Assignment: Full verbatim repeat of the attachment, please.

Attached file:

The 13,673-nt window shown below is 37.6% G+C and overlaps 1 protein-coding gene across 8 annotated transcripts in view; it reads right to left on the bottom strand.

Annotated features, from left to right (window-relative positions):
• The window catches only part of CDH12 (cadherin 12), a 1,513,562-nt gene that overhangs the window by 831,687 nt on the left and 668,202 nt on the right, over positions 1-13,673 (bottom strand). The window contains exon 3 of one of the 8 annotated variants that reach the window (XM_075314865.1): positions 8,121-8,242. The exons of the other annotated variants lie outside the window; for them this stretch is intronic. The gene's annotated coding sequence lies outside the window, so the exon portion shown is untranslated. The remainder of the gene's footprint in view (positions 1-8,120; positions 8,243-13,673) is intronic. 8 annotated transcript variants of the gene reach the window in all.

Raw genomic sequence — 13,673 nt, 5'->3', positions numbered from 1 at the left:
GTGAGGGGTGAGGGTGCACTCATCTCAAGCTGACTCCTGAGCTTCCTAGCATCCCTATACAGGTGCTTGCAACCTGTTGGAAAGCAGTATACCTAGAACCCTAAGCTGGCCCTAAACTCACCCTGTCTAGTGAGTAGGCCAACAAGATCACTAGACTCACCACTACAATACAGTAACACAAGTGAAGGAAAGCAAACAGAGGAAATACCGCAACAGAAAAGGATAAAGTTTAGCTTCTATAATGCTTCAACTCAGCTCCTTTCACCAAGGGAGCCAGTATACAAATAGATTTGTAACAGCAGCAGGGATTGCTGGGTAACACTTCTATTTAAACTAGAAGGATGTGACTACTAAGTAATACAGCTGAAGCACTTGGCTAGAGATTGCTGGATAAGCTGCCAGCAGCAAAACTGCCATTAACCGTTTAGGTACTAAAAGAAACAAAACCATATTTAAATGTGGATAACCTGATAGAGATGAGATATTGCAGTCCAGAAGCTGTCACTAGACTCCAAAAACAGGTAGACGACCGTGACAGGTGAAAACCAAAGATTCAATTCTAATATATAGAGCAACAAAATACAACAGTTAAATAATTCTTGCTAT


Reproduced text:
The 13,673-nt window shown below is 37.6% G+C and overlaps 1 protein-coding gene across 8 annotated transcripts in view; it reads right to left on the bottom strand.

Annotated features, from left to right (window-relative positions):
• The window catches only part of CDH12 (cadherin 12), a 1,513,562-nt gene that overhangs the window by 831,687 nt on the left and 668,202 nt on the right, over positions 1-13,673 (bottom strand). The window contains exon 3 of one of the 8 annotated variants that reach the window (XM_075314865.1): positions 8,121-8,242. The exons of the other annotated variants lie outside the window; for them this stretch is intronic. The gene's annotated coding sequence lies outside the window, so the exon portion shown is untranslated. The remainder of the gene's footprint in view (positions 1-8,120; positions 8,243-13,673) is intronic. 8 annotated transcript variants of the gene reach the window in all.

Raw genomic sequence — 13,673 nt, 5'->3', positions numbered from 1 at the left:
GTGAGGGGTGAGGGTGCACTCATCTCAAGCTGACTCCTGAGCTTCCTAGCATCCCTATACAGGTGCTTGCAACCTGTTGGAAAGCAGTATACCTAGAACCCTAAGCTGGCCCTAAACTCACCCTGTCTAGTGAGTAGGCCAACAAGATCACTAGACTCACCACTACAATACAGTAACACAAGTGAAGGAAAGCAAACAGAGGAAATACCGCAACAGAAAAGGATAAAGTTTAGCTTCTATAATGCTTCAACTCAGCTCCTTTCACCAAGGGAGCCAGTATACAAATAGATTTGTAACAGCAGCAGGGATTGCTGGGTAACACTTCTATTTAAACTAGAAGGATGTGACTACTAAGTAATACAGCTGAAGCACTTGGCTAGAGATTGCTGGATAAGCTGCCAGCAGCAAAACTGCCATTAACCGTTTAGGTACTAAAAGAAACAAAACCATATTTAAATGTGGATAACCTGATAGAGATGAGATATTGCAGTCCAGAAGCTGTCACTAGACTCCAAAAACAGGTAGACGACCGTGACAGGTGAAAACCAAAGATTCAATTCTAATATATAGAGCAACAAAATACAACAGTTAAATAATTCTTGCTAT